Reached the stage at 7:15 and dithered - thought I'd left script in room, ran up, came down and found it under my costume! Put it on with Natasha's help, then sat behind a screen with Bill and Patrick and listened until my turn to appear. Everyone gave it their all, with full weight, skill and accents; pace was great, no problems with microphones or movements. I won't describe the play, as I'll do that (with pictures) in my next post, but it was fantastic!  Afterwards pictures were taken and we had such a good time basking in our success. We repaired to the hotel bar, I had more maple sugar pie, and chatted with Syrie and Patrick and Nora and Sarah Emsley and everyone to heart's content.

At the banquet with "our actresses," Miriam Rheingold-Fuller and Karen Doornebos
 
Bill and Syrie at the banquet
 
Me, Syrie and Juliet at the ball

 
Saturday October 11

Too excited to sleep well and I was to meet Natasha and Fred at 8:30 to go hunt for Montreal bagels. But they were anxious and had to do more work on their presentation (as one does) so we had a lovely breakfast at the hotel - Montreal bagels anyway! Then I went back to SLEEP. Divine.   Got up for Natasha's session, another dramatic one (Mansfield Park seems to inspire drama!), she and Fred did a dialogue, "Fanny Price among the Philosophers," Fred doing all the philosophers, and being especially good as Johnson. Then I went to Jocelyn Harris's talk. I was curious about her, not having heard a talk of hers before. Many people say she's wonderful but I've heard the opposite view too, so I thought I'd see. Well, she's obviously a great researcher or has a great staff, her head is stuffed full of Austen family minutiae, almost on a Deirdre LeFaye level; but she delivered it all so fast that I, who after all am tolerably familiar with the details of Austen's life and history, was totally lost among the welter of Cooks and Cassandras. I would very much like to have heard properly about the research connecting the Austen family to Fanny Burney via the Cooks, but it was absolutely impossible to follow it enough to even take notes. My head was spinning; and then the speaker started delivering fanciful spurious theories and talking as if they were fact, which Deirdre does NOT do. I could see why Arnie is a fan, since fanciful theories do stimulate him, but me - no, no, no! If you once state as fact that Fanny Burney's lowly captivity at Court is what inspired Jane Austen to create the lowly Fanny Price, well then, that is enough to raise distrust.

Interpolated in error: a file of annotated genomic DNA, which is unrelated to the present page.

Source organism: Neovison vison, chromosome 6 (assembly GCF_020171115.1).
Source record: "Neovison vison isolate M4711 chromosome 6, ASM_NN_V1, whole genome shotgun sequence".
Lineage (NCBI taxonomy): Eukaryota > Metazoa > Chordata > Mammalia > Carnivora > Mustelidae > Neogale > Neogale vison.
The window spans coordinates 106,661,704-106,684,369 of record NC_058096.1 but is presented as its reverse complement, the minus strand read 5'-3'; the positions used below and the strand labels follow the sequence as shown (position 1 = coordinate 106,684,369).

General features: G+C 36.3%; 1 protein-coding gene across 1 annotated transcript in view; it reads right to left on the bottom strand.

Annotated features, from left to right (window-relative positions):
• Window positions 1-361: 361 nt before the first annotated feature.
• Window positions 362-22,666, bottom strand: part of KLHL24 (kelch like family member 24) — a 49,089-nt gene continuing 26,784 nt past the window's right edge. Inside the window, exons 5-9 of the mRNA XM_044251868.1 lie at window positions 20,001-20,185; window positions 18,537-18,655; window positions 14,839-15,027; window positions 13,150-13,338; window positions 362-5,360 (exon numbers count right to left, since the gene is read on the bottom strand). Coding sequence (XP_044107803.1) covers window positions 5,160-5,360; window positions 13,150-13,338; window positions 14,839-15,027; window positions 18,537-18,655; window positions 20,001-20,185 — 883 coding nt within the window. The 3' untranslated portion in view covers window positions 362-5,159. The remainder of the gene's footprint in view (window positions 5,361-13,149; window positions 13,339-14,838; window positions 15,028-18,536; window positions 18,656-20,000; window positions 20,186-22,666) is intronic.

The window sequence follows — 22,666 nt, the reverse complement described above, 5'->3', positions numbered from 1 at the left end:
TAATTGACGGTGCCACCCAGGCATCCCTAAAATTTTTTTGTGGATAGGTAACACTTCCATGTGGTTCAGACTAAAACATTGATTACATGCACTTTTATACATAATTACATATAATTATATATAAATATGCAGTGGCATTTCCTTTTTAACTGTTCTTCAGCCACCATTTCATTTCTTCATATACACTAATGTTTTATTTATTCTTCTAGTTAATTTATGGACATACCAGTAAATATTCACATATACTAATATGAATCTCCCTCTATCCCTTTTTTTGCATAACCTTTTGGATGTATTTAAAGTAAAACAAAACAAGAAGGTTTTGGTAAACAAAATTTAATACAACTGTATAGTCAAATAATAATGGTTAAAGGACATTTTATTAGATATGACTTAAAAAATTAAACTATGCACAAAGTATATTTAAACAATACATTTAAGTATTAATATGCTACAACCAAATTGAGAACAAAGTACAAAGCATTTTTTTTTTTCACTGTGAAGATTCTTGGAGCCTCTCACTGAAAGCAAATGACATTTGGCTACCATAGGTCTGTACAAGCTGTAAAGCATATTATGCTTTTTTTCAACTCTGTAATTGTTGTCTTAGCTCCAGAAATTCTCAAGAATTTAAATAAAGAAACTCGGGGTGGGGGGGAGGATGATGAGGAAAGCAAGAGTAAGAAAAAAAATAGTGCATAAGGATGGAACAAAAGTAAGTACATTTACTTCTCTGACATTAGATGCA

Patrick Stokes and Gail at the ball
 
Gail, the most charming girl at the ball
 
After these sessions I was to meet Stephanie Barron the mystery novelist; she had actually flatteringly asked to see me, she reads my blog and therefore knows my cats and me (oh! The goodness of having a blog!). But we had the most confusing kerfuffle, I sat in lobby but she didn't see me, and I left message that I was going to this French place for lunch, but when I got there it was CLOSED though concierge had said it would be open so I went to Dunn's next door and had chopped liver on a Montreal bagel, but Stephanie didn't come; she had lunch in the hotel and didn't think to look for me at Dunn's.
 
Chopped liver on Montreal bagel...yum

Emailed her and said let's meet AT the concierge and she would then come with me to buy Montreal bagels. Took cabs both ways and she paid as I had no more Canadian money; the cab waited and I went to get bagels but it was CASH ONLY so she scuttled round corner to get cash and then I saw they did take American dollars! Well! Back at hotel we went to the bar and she had a drink (surely much needed after an encounter with me!) and I cappuccino; then I got some Canadian dosh in the cash machine, and we agreed to share cab to airport at noon Sunday. We talked and talked and made friends despite the mishaps. :-). My usual theme, Choices in Life, and tried to cheer her as she was away from her kids and hadn't had an exciting Play to thrill her. We talked about publishing and so on and had a jolly time.


Me and Patrick Stokes
 
My gown, made by C. Allyn (Carey) Pierson
 
Me with Mary Guyatt, new Curator of Chawton House

 Arnie Perlstein, Ellen Moody and me
 

Then it was time to dress for the ball. Another kerfuffle was with Carey Bligard who'd offered to help me dress for the play or ball but I didn't get her messages and was never there. Very confusing to find anyone in a 700-person conference! Carey had made my gown, the most gorgeous Royal blue satin, and it did look nicer than I ever thought I could look in a Regenncy gown. So I dressed, and did find Carey, and we promenaded together. At the ball I didn't dance but talked to her and Ellen Moody and Freydis Welland and Sarah Emsley) and more, also watched a little of Kim Wilson's and Victoria Hinshaw' presentation, but was so tired I hobbled in my fancy heels, along to bed.


The dancing

Gail and Karen
 
 
Karen Doornebos, C. Allyn (Carey) Bligard, and me,
three members of the "Austen Variations" writers' blog
 
 



Sunday October 12. Got some sleep, checked out, stashed luggage downstairs, went to brunch banquet, sat with Kerri Spinnachia and Karen Doornebos, and listened to Patrick Stokes's superb lecture. He wore the same uniform of Admiral of the Red as his ancestor Charles Austen, and was extremely informative yet lively about the Navy in Austen's day, with some very funny jokes. Then I had to leave and joined Stephanie, and we shared the cab to the airport, happily chatting.  I was bound for Toronto!